Consider this: Why does the prime minister, his deputy and other Barisan Nasional (BN) leaders have no fear of making election promises or threats that clearly violate the Election Offences Act? Let me hazard an answer: Because despite repeated calls by civil society for action to be taken, the Election Commission continues to act like it is not empowered to do anything.

Why do people continue to die in police detention, at immigration detention centres in Malaysia and while in the custody of the Malaysian Anti-Corruption Commission (MACC)? Because nothing is done to book the officers responsible for these deaths and to clean up the system that allows for abuse to happen in detention.

Why is the government of Malaysia allowed to ride shoddily on citizen’s civil liberties? Because the courts would rather recognise the repressive laws of the land than uphold citizen’s fundamental rights and freedoms.

And why does nobody really know when or even if Sarawak Chief Minister Tan Sri Abdul Taib Mahmud will step down after being in office for 30 years and amassing a vast fortune while his state remains one of the poorest in Malaysia? Clearly, it’s because many Sarawakians and the BN have made it possible for him to hold on indefinitely. At the same time, the MACC seems unable to investigate how he grew so wealthy.

This culture of impunity isn’t just made possible by laws. It’s made possible by state agencies and authorities and the other arms of government doing nothing to enforce accountability and responsibility in the public’s interest. Indeed, instead of public interest, it is the partisan interest of the BN incumbent that is protected by these institutions.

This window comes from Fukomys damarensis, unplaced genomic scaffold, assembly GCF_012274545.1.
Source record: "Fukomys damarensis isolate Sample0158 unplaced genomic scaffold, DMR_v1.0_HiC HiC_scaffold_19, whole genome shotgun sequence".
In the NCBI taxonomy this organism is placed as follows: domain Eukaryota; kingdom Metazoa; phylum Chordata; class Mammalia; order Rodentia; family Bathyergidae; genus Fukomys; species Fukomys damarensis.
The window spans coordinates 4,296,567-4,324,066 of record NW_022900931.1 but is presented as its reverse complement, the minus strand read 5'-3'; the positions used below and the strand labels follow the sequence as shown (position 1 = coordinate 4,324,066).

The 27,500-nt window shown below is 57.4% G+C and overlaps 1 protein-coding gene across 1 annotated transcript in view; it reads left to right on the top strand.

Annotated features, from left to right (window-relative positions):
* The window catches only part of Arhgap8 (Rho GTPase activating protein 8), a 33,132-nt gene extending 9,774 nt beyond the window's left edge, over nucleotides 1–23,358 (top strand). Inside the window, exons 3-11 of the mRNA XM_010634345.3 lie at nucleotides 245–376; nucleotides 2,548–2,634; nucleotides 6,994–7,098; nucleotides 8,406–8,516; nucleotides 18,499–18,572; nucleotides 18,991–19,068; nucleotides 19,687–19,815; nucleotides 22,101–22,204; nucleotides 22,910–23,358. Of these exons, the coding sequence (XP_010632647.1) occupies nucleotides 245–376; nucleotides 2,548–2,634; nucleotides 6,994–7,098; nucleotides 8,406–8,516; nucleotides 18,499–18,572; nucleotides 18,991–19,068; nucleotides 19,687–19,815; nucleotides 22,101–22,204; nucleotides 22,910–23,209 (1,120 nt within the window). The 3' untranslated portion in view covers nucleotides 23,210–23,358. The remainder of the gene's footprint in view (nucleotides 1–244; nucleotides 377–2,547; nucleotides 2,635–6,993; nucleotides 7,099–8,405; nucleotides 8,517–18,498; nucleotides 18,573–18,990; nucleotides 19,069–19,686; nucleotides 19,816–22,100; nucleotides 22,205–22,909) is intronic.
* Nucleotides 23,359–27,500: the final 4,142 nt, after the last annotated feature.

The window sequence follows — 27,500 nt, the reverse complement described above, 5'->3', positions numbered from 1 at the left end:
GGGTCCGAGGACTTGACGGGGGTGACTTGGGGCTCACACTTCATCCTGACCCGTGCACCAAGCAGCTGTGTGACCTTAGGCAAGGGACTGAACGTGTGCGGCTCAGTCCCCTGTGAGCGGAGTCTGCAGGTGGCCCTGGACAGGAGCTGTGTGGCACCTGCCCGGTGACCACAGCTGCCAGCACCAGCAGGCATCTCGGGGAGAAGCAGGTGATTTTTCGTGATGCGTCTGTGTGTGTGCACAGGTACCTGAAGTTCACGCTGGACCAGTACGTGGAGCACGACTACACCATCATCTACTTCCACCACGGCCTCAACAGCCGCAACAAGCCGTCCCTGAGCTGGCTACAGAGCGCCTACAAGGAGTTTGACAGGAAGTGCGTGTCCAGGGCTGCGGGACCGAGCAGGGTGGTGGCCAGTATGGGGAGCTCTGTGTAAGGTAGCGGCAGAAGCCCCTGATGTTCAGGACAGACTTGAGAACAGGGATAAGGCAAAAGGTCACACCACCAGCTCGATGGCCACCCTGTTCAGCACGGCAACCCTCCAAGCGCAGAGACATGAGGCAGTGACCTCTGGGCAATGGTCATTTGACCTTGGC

Are the pillars that hold up our nation crumbling? (vimark /

Are the pillars that hold up our nation crumbling? (vimark /

No surprise then that the customs officers who were recently caught for corruption had gold bars and bags of cash in their homes. They must have been supremely confident that they were going to get away with it. After all, the culture and environment we live in no longer has any modicum of accountability if the prime minister himself and his administration can get away with election bribery and offences.

“We seem to have to accept this as a way of life – that those in power will get away with whatever they choose to do, and it just makes people feel helpless and angry,” Josiah observes. That is true whether it’s the police or the prime minister who is involved in an act of impunity.

For certain, the message for Malaysians is loud and clear. If one belongs to the BN incumbent, one can act with impunity. And it is that culture of immunity that ensures further incumbency.

Surely there’s something terribly wrong with this picture? On many days when I’m in Malaysia, I feel like I’m in a disaster movie where the pillars that hold up our nation have been repeatedly hacked and are inexorably crumbling. And what awaits us is inevitable chaos and ruin.

Jacqueline Ann Surin would like to be in a different movie.

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13 Responses to “The Malaysian state of impunity (Updated)”

  1. Sazman says:

    It’s funny how one person can write such an eloquent article and skew the facts to suit his/her own agenda. The article was well written and I agree with many points in it. However, the portrayal of the police using excessive force I feel is incorrect. From what I saw, Elizabeth Wong is pushing and pulling at the police [officers] who are making an arrest. True, they did not state the reason for it, but according to Malaysian law, the police have the right to inform you of what you are being arrested for at the station, if they wish to avoid a public disturbance. I do not see any form of excessive violence being used. He is making life difficult for everyone by refusing to go quietly, resulting in the police officers having to drag him outside.